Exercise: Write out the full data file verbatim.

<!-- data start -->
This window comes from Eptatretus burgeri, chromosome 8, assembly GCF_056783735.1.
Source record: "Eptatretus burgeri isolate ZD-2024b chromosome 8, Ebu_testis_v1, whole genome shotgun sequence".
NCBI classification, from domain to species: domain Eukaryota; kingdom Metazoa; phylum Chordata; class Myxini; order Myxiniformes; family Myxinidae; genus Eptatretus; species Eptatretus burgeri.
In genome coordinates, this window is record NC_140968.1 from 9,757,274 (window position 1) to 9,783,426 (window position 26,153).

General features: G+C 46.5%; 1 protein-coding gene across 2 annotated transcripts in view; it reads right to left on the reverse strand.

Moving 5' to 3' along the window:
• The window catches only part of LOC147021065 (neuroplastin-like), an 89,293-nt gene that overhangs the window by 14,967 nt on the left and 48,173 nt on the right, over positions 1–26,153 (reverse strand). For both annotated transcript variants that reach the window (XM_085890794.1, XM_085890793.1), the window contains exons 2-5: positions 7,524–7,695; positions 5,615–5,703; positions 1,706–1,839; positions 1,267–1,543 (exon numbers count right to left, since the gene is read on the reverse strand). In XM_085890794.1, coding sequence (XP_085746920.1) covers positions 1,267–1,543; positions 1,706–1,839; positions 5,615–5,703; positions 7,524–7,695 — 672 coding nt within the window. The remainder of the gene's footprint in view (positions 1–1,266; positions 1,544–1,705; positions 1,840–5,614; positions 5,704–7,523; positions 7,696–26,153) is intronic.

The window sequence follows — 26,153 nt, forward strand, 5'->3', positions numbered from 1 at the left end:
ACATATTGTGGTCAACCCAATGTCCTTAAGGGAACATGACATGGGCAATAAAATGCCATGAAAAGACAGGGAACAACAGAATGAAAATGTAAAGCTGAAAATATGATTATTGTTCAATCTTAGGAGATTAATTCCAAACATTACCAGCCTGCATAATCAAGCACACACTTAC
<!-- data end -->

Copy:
This window comes from Eptatretus burgeri, chromosome 8, assembly GCF_056783735.1.
Source record: "Eptatretus burgeri isolate ZD-2024b chromosome 8, Ebu_testis_v1, whole genome shotgun sequence".
NCBI classification, from domain to species: domain Eukaryota; kingdom Metazoa; phylum Chordata; class Myxini; order Myxiniformes; family Myxinidae; genus Eptatretus; species Eptatretus burgeri.
In genome coordinates, this window is record NC_140968.1 from 9,757,274 (window position 1) to 9,783,426 (window position 26,153).

General features: G+C 46.5%; 1 protein-coding gene across 2 annotated transcripts in view; it reads right to left on the reverse strand.

Moving 5' to 3' along the window:
• The window catches only part of LOC147021065 (neuroplastin-like), an 89,293-nt gene that overhangs the window by 14,967 nt on the left and 48,173 nt on the right, over positions 1–26,153 (reverse strand). For both annotated transcript variants that reach the window (XM_085890794.1, XM_085890793.1), the window contains exons 2-5: positions 7,524–7,695; positions 5,615–5,703; positions 1,706–1,839; positions 1,267–1,543 (exon numbers count right to left, since the gene is read on the reverse strand). In XM_085890794.1, coding sequence (XP_085746920.1) covers positions 1,267–1,543; positions 1,706–1,839; positions 5,615–5,703; positions 7,524–7,695 — 672 coding nt within the window. The remainder of the gene's footprint in view (positions 1–1,266; positions 1,544–1,705; positions 1,840–5,614; positions 5,704–7,523; positions 7,696–26,153) is intronic.

The window sequence follows — 26,153 nt, forward strand, 5'->3', positions numbered from 1 at the left end:
ACATATTGTGGTCAACCCAATGTCCTTAAGGGAACATGACATGGGCAATAAAATGCCATGAAAAGACAGGGAACAACAGAATGAAAATGTAAAGCTGAAAATATGATTATTGTTCAATCTTAGGAGATTAATTCCAAACATTACCAGCCTGCATAATCAAGCACACACTTAC